Sister, you’ve been on my mind…..

16 03 2011

One time, years ago, Kim and I were hanging out together in her apartment in Vancouver. We had had a few drinks and other *ahem* stuff, and were having a wonderful time together, when I looked at her, and asked “How crazy is it that we were little kids together?” and because of the resonant truth and “for-reals” clarity of that off-the-cuff observation, we laughed and laughed.

But seriously, how cool and awesome and crazy and weird and fantastic and humbling? My sister and I have known each other, deeply and honestly for almost 37 years now. I vaguely recall her as a newborn; my memories of her coming home are more of awe and ownership rather than of a physical being.

She was my tag-along. My bright-eyed chubby-cheeked accomplice. My annoyance. My right to boss around. My peon. My admirer. My frustration. My rock. My solace. My supporter. My champion of everything I am.

She was there. All the time. Didn’t matter what. We played dollies and school. I secretly made and snuck cookie dough for us to eat when Mom was out of the house. We dressed up our basset hound like a baby and fed that poor dog pablum, we formed a united front against unjust parental rule. We laughed, we fought. We tromped through it all, thick and thin; two blonde girls with bright blue eyes, both different and alike. I resented her, loved her, admired her, refused her, cherished her, defended her.

We became mothers 16 months apart. She breathed with me through my contractions and bashed her head in excitement against the stirrups to catch the first glimpse of my son as he took his first breath; I leaned into her, sisters beside each other, our hands clasped tight one June morning as her son cried before he was even fully born. Her tears matched my own when my sweet daughter joined our family, as mine did when her daughter made her wonderful appearance, both years apart and both in that delicious month of July.

We know one another’s dark secrets. We hold tight to the past and how it defines us and we embrace the future and its allure of the unknown. We are each other’s best friend. We fight rarely, but when we do, hold on to your hats, kids, because we fight hard. But then we make up just as well, we accept and cajole and laugh and get over it.

We are aging together. We bear witness to each line and groove, as they mark their path across our faces. And if we are lucky and blessed, we will get to be little old ladies together, rejoicing the gift of getting to live for so long. But not before enjoying every ounce of life’s gifts. Yes, we try to practice living in the moment. We celebrate our children and their unique beauty and gifts. We complain to each other about life’s annoyances and phone each other at least once, if not two or three times a day. Recipes, husbands, clothes, gardens, the world, religion, dogs, orgasms, PMS, fishtanks, school, earthquakes, yoga. Tears, giggles, irritable responses, joyous commendations, complete and devoted understanding.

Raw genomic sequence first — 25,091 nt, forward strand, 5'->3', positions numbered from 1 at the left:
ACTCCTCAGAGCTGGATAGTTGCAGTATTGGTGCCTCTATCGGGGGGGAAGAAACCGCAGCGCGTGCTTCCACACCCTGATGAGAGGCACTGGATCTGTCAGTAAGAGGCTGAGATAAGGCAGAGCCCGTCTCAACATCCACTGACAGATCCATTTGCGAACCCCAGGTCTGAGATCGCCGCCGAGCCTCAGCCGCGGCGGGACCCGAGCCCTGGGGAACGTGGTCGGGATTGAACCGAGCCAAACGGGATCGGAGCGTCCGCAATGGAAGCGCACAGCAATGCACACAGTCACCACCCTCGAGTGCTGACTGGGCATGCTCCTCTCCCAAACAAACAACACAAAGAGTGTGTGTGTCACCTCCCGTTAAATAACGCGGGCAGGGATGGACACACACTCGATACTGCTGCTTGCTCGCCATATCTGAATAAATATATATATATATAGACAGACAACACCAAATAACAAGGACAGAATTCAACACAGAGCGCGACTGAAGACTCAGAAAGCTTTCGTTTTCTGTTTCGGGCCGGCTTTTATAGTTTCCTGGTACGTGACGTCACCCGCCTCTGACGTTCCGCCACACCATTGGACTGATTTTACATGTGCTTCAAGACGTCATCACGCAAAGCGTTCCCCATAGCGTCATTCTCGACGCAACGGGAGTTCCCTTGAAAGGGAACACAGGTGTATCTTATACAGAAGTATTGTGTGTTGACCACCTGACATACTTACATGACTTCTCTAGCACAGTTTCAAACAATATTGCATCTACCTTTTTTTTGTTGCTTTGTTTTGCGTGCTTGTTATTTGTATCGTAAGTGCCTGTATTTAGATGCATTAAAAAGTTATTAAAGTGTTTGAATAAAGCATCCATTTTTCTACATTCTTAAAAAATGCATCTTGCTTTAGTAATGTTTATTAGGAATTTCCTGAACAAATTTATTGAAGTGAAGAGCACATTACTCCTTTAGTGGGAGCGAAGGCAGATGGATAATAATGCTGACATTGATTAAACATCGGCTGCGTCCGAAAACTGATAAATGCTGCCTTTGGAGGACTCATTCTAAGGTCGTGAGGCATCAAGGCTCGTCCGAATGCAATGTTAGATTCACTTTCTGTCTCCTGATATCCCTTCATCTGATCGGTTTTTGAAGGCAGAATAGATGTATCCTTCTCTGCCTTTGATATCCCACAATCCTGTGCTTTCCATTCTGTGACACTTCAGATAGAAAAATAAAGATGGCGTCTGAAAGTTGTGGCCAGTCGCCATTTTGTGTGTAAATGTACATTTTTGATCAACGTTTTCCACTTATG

Sometimes, all we need to say to each other is “you know”. And we do. Her and I just know.

She is sometimes what holds me up in life, when I think I just might fall down.

I am blessed beyond words to have her in my life. When my children argue with one another and express hatred for each other and I am at my wit’s end with their bickering, I often ask them “Who is Mom’s best friend?”, in hope of instilling the value of siblings upon them (and, by siblings, I deeply believe regardless of whether they are brother OR sister), they both dutifully and simultaneously answer me “Your sister.”

Damn right. My sister. My best friend.

(100 imaginary points to who can tell me where I get the title to this post from.)


6 03 2011

I heard this story told one time, while laying in savasana in yoga. It resonated deep within me, so much that I often think of it. I would like to share it with you.


I Wanted To Change The World

When I was a young man, I wanted to change the world.

I found it was difficult to change the world, so I tried to change my nation.

When I found I couldn’t change the nation, I began to focus on my town. I couldn’t change the town and as an older man, I tried to change my family.

Now, as an old man, I realize the only thing I can change is myself, and suddenly I realize that if long ago I had changed myself, I could have made an impact on my family.

My family and I could have made an impact on our town.

Their impact could have changed the nation and I could indeed have changed the world.

– Written by an unknown Monk around 1100 A.D.